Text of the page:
CitationDownload as .RIS
Emerald Group Publishing Limited
Copyright © 2004, Emerald Group Publishing Limited
Aint misbehavin on the evolution of Internet-related behavior studies
I don’t stay out late,Don’t care to go.I’m home about eight,Just me and my [Internet] radio.Ain’t misbehavin’,I’m savin’ my love for you(Fats Waller, 1929)
We seem to spend an inordinate amount of time trying to understand behavior. The underlying proposition being that if we can understand past behavior, we can use that understanding to both predict and influence future behavior. It is a reasonable approach successfully applied in fields ranging from child psychology to stock market investing to name but two.
However, what both those examples (and most other behavioral studies) have in common is a long history of experience and model development from which behavioral models can be derived, and behavior can be learned. When it comes to the Internet we are not quite so lucky. Not only is the medium young resulting in limited historical data, it is also dynamic, meaning that the interaction factors that influence behavior today, may be superceded by functionality released tomorrow. This makes the study of Internet-related behavior fraught with difficulty.
This issue of Internet Research contains four prime examples of the challenges involved in studying Internet-related behavior, providing insights into this rapidly evolving field of study.
Constantinides, in “Influencing the online consumer’s behavior: the Web experience”, identifies key components of a consumer’s Web experience specifically related to the buying process. In an attempt to overcome some of the limitations discussed above, Constantinides constructs a meta-study based on seven years of prior research into various aspects of online behavior. Analyzing 48 research papers from 33 different publishing venues, this article not only presents the building blocks for new behavioral models, but also provides us with a much-needed “historical” perspective on how the study of online behavior is evolving.
An important element in studying behavior is the impact of personal values. The dimensions of personal values take center stage in Jayawardhena’s article “Personal values influence on e-shopping attitude and behavior” which applies a values-attitude-behavior model.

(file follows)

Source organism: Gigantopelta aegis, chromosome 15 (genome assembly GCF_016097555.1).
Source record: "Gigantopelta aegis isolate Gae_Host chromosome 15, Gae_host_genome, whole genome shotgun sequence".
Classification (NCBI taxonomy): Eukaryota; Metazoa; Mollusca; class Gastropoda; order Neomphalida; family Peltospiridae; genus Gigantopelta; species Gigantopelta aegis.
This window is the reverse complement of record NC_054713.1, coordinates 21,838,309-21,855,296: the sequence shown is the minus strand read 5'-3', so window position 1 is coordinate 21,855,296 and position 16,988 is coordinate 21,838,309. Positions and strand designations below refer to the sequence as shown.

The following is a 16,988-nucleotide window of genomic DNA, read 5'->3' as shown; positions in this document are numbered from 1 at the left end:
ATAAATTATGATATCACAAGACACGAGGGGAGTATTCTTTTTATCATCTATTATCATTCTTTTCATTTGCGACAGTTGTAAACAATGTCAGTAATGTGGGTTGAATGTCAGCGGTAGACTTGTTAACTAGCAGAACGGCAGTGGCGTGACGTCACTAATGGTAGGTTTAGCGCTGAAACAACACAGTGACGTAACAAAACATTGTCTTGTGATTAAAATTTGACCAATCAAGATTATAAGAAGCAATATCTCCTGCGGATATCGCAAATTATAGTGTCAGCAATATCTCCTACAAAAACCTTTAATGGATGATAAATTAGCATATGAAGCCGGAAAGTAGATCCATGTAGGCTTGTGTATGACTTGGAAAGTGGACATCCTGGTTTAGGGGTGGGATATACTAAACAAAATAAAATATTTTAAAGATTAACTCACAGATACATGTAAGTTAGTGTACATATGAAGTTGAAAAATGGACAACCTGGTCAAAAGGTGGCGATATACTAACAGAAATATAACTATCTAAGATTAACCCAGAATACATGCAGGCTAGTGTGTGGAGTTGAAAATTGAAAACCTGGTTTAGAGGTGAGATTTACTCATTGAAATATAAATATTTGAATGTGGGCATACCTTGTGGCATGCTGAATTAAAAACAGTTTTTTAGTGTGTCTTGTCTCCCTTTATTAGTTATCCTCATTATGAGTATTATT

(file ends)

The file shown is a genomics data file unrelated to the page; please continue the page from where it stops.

Studying the behavior of organizations requires an altogether different approach as illustrated by Büyüközkan, in “Multi criteria decision making for e-marketplace selection”. She combines the analytic hierarchy process, a multi-criteria decision-making method, with the Delphi method to help capture the criteria organizations use in determining e-marketplace participation.
There are clear differences between studying the behavior of an organization versus studying the behavior of an individual. When it comes to studying Internet behavior, we have a common element to consider – the behavior of the Internet itself as a growing, evolving network of information systems. While individuals and organizations may be influenced by a variety of factors, it is the basic diffusion of the Internet itself that has had the most significant impact on user behavior over the past decade. In “Toward a diffusion model of Internet systems”, Kim and Galliers present a conceptual diffusion model that helps us understand how both external technical and market factors, and internal organizational and system factors influence the worldwide growth and adoption of Internet-based systems.
Two specific external elements that may influence the diffusion of Internet systems are quality of service (QoS) and pricing, where in general a higher price is expected for higher QoS. Bouras and Sevasti discuss pricing models for network services with multiple levels of quality in “Pricing QoS over transport networks”. In addition to providing a detailed introduction to the issues surrounding the role of service-differentiated pricing, they develop and propose an innovative pricing model.
We conclude this issue with an extensive case study of a major Canadian e-learning initiative. Sivakumar and Robertson, in “Developing an integrated Web engine for online Internetworking education: a case study”, document the design, development and deployment of an integrated Web engine environment used to deliver remote Internetworking education to students at geographically remote sites.
David G. SchwartzEditor